Ayad Akhtar’s Disgraced failed to see that Muslims do have a robust tradition of talking back to their texts
I saw Ayad Akhtar’s difficult play Disgraced this weekend at the Seattle Repertoire Theatre. The performance, which has been extended in Seattle and is featured elsewhere in the U.S., will be the most produced play in the country this coming season. I had been asked to participate on an after-play panel to reflect on what we had just seen, not realizing that reflecting on this particular rendition would have been better at a longer emotional distance. After all, for 80 minutes I watched a Muslim-American character, Amir, all but implode on stage—poorly-integrated shards of his identity knocking over the wine glasses and the pulled pork the author induces us to imagine simmering in the kitchen. My attempt at instant commentary was thus mainly a repetition of how painful this all was to watch.
The play’s resonance has only sharpened in today’s “post-Trumpian” world, which has made the environment for American Muslims and other minority groups worse than it has ever been in the United States. Indeed, some of the references in the play to anti-Muslim political speech seem hopelessly quaint in comparison to what has been uttered as of the early days of 2016.
Amir is a successful New York lawyer who has a particular version of “it all”: $600 work shirts, a Manhattan apartment, expensive brandy, successful friends, and a white wife. A Fox News meets Sam Harris-eque rejection of Islam holds this bounty together in Amir’s fragile psyche. His wife Emily, a painter influenced by abstract Islamic and Arabesque geometric form, is the reasonable, good-willed foil to Amir’s conviction that Islam is merely an authoritarian tool by which to control a cowed and weak herd. All they do, those Muslims, is submit; at least Jews have argued with their tradition in the Talmud. Enter Isaac, here, a Jewish curator with impressive psychoanalytic skill who teams up with Emily to defend Islam against such superficial analysis, and to suggest that perhaps Amir is self-hating. Later we realize that Isaac is replete with his own shadows, but less adept at turning his analytic power on himself.
With more drinking comes the realization that “Islam” for Amir contains Pakistan, and for that matter, India, which his family had to leave. It contains poverty, irrationality and anger. It contains historic humiliation. And finally, Islam is Amir’s own rage as a man who can not escape not only how others inevitably see him, but, more disturbingly, can not escape some specter of another person, another civilization, worldview, philosophy and history that is somehow also him. Amir’s nephew articulates this humiliation most searingly in one of the play’s most moving scenes. It is as if there is always an available pile of humiliations of Muslims at the hands of outsiders that has mushroomed in modernity. This toxic narrative of one humiliation after another is perpetually there for the otherwise disgruntled to claim as their own, or for the powerful to hoist upon the weak.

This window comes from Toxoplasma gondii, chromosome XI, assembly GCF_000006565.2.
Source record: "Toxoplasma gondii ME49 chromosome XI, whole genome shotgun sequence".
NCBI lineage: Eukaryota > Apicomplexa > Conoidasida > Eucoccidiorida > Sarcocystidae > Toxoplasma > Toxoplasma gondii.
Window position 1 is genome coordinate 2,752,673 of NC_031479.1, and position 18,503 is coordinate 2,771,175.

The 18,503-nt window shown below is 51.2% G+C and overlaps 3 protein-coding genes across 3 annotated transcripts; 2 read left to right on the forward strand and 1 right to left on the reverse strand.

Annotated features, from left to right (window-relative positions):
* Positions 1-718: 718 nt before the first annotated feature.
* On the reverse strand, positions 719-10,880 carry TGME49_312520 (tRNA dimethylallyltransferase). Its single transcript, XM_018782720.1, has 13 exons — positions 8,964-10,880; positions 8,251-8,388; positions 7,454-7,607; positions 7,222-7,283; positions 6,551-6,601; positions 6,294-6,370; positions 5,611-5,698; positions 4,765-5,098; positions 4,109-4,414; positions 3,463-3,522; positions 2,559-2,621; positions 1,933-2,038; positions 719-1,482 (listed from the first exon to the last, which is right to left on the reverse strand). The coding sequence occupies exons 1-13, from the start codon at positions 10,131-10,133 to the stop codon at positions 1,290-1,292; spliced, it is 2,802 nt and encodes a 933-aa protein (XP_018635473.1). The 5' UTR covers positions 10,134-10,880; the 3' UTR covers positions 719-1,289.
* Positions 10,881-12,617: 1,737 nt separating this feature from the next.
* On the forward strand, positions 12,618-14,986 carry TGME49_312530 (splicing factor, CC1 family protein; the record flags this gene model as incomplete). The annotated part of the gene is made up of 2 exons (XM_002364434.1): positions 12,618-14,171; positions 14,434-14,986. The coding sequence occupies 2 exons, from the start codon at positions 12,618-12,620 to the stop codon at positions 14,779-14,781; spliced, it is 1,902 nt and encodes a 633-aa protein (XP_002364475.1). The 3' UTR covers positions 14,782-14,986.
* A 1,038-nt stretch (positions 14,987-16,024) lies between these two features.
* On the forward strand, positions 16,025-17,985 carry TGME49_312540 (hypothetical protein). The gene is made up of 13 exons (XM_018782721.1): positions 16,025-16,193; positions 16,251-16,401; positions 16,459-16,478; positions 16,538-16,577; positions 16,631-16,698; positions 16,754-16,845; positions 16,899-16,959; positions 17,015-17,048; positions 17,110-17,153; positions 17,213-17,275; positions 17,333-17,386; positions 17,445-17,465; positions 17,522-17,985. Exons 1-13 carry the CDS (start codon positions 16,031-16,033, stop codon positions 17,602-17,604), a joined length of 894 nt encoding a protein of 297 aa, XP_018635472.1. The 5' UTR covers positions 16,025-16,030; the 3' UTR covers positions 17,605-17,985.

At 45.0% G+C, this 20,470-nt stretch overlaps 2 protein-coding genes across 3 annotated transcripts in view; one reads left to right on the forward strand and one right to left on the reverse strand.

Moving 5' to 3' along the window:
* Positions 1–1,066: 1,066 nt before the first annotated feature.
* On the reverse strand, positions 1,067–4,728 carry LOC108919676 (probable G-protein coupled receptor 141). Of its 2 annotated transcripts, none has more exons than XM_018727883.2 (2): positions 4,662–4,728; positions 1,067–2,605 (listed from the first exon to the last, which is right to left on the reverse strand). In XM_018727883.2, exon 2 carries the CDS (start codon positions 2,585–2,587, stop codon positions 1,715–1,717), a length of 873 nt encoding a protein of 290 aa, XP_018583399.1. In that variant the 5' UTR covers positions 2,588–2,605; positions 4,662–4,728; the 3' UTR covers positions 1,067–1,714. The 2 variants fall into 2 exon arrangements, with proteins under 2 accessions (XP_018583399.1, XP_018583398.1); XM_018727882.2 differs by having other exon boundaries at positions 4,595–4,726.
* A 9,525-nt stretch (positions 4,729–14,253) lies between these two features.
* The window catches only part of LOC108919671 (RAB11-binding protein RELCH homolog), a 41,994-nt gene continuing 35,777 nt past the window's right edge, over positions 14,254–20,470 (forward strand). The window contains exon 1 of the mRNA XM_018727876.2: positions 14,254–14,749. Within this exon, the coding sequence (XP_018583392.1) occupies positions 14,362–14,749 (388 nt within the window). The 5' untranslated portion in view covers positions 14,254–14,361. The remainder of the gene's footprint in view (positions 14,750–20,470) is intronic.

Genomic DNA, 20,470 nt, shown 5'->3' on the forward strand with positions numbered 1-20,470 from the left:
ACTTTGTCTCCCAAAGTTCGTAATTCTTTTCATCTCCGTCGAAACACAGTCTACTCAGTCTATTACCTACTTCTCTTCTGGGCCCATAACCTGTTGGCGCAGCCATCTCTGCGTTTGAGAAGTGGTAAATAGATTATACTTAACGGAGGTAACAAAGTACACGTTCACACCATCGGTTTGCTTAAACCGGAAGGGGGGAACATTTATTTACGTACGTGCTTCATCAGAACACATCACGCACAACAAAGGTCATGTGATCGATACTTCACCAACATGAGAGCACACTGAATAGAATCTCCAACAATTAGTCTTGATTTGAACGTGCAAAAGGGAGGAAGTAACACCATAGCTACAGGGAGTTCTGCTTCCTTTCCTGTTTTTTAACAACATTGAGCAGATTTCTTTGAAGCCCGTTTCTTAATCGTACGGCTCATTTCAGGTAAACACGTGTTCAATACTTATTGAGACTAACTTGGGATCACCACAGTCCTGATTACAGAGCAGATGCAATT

It so happens that I watched the play and wrote this now in the midst of teaching the history of the modern Middle East in careful detail. On the recent schedule was Egypt, Syria and Jordan’s 1967 war with Israel. The Arabs’ crushing defeat was the end, it seems, from this vantage point, permanently, of a particular form of existential optimism. From that point of devastation and shock, Islamists, who were only a short while ago leftists, would wonder why God was punishing Arabs and Muslims. A new set of pathologies would set in. One can only imagine how the partition of India leaves its mark on subsequent Indians and Pakistanis. Can this all be erased by folding “Islam” into a silly little origami shape and casting it aside? Can we just decide to slough off our heritages and with them our pathologies and irrational dietary restrictions? Is this an intellectual decision to make? Is even the asking of that question laughable? Amir makes us wonder all of this, and this is the play’s triumph.
None of the characters are totally sympathetic. Perhaps Jory, a tough-minded African-American attorney, comes the closest, but she too seems hardened, albeit in a different and decidedly less dysfunctional way than Amir, by her own struggles with race and identity. And it is the extremity of Amir’s dramatically fractured self that is one of the play’s flaws. Though all of the characters harbor ugly aspects of their own character, they are not able to consciously grasp, Amir’s problems. Though written in pre-Trumpian days, this is an unfortunate echo of our culture’s “Muslim exceptionalism” trope that is fast shifting from dangerous to very dangerous. It must also be pointed out that Amir is wrong: Muslims do have a very robust tradition of talking back to their texts—similar to the Talmud, in fact—a point that the well-meaning though ill-informed Emily and Isaac are not able to make. This is not just important to understand as a point of academic clarification. If Amir, or the audience, would have understood that the Islamic tradition and how to relate to it is as vast as the millions of human subjectivities that have interacted with it, Amir might have been able to ask: How much of this is just me?